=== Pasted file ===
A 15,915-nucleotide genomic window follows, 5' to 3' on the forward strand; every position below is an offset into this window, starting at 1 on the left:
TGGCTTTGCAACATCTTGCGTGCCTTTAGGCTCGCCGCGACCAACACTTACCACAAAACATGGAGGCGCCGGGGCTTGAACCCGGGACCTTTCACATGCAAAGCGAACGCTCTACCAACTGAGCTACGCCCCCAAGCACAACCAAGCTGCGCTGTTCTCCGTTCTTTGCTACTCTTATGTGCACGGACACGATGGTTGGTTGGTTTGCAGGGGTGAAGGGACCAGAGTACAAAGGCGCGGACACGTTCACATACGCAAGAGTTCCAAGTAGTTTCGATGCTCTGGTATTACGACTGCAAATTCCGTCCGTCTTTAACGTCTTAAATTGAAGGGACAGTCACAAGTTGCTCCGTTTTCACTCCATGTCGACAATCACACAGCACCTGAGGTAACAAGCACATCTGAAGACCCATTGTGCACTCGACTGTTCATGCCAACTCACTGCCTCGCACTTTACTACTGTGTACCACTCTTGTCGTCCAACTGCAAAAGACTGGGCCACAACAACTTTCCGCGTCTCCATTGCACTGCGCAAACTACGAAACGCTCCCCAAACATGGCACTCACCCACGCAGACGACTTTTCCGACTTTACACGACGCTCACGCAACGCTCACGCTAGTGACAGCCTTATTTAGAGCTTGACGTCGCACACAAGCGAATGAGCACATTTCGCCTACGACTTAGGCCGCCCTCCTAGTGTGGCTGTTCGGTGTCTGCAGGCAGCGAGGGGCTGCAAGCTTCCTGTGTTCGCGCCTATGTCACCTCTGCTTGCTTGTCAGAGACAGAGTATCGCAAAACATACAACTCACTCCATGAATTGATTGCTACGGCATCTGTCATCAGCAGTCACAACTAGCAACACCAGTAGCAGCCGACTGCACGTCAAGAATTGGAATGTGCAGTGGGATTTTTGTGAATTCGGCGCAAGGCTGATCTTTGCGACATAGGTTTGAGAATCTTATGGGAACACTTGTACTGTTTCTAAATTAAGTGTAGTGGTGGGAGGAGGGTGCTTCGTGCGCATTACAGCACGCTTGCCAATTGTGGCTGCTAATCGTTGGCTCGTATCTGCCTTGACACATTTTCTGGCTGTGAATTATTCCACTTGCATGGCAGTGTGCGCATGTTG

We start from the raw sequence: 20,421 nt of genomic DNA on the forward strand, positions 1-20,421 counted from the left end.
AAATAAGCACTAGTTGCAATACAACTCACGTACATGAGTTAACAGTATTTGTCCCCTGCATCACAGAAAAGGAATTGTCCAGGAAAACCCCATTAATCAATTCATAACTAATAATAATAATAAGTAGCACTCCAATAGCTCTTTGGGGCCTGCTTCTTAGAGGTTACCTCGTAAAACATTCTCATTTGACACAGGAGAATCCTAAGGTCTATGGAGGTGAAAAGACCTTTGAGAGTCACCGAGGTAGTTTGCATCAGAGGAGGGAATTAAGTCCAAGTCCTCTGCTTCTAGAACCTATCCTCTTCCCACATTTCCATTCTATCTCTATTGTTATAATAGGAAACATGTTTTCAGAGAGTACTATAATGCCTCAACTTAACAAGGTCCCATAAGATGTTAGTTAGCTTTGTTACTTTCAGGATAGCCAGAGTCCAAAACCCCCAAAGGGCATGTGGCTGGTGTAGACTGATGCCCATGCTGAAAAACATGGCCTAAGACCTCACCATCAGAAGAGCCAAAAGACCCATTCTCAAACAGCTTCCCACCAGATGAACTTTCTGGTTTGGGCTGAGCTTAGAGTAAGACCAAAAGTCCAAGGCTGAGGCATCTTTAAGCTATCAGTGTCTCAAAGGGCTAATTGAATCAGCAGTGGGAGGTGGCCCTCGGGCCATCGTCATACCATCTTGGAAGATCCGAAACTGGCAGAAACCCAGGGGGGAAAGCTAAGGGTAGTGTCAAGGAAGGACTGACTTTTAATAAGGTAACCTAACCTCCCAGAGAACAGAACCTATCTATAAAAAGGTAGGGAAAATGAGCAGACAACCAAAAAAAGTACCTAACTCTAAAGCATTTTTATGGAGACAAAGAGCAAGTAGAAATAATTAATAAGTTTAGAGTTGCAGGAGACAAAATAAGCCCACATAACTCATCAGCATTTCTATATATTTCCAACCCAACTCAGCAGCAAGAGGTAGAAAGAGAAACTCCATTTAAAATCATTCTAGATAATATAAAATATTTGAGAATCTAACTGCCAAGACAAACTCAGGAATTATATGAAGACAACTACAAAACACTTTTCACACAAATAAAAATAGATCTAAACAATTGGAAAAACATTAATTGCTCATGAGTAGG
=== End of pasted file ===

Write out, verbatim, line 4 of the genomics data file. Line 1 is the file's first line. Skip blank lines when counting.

AAATAAGCACTAGTTGCAATACAACTCACGTACATGAGTTAACAGTATTTGTCCCCTGCATCACAGAAAAGGAATTGTCCAGGAAAACCCCATTAATCAATTCATAACTAATAATAATAATAAGTAGCACTCCAATAGCTCTTTGGGGCCTGCTTCTTAGAGGTTACCTCGTAAAACATTCTCATTTGACACAGGAGAATCCTAAGGTCTATGGAGGTGAAAAGACCTTTGAGAGTCACCGAGGTAGTTTGCATCAGAGGAGGGAATTAAGTCCAAGTCCTCTGCTTCTAGAACCTATCCTCTTCCCACATTTCCATTCTATCTCTATTGTTATAATAGGAAACATGTTTTCAGAGAGTACTATAATGCCTCAACTTAACAAGGTCCCATAAGATGTTAGTTAGCTTTGTTACTTTCAGGATAGCCAGAGTCCAAAACCCCCAAAGGGCATGTGGCTGGTGTAGACTGATGCCCATGCTGAAAAACATGGCCTAAGACCTCACCATCAGAAGAGCCAAAAGACCCATTCTCAAACAGCTTCCCACCAGATGAACTTTCTGGTTTGGGCTGAGCTTAGAGTAAGACCAAAAGTCCAAGGCTGAGGCATCTTTAAGCTATCAGTGTCTCAAAGGGCTAATTGAATCAGCAGTGGGAGGTGGCCCTCGGGCCATCGTCATACCATCTTGGAAGATCCGAAACTGGCAGAAACCCAGGGGGGAAAGCTAAGGGTAGTGTCAAGGAAGGACTGACTTTTAATAAGGTAACCTAACCTCCCAGAGAACAGAACCTATCTATAAAAAGGTAGGGAAAATGAGCAGACAACCAAAAAAAGTACCTAACTCTAAAGCATTTTTATGGAGACAAAGAGCAAGTAGAAATAATTAATAAGTTTAGAGTTGCAGGAGACAAAATAAGCCCACATAACTCATCAGCATTTCTATATATTTCCAACCCAACTCAGCAGCAAGAGGTAGAAAGAGAAACTCCATTTAAAATCATTCTAGATAATATAAAATATTTGAGAATCTAACTGCCAAGACAAACTCAGGAATTATATGAAGACAACTACAAAACACTTTTCACACAAATAAAAATAGATCTAAACAATTGGAAAAACATTAATTGCTCATGAGTAGG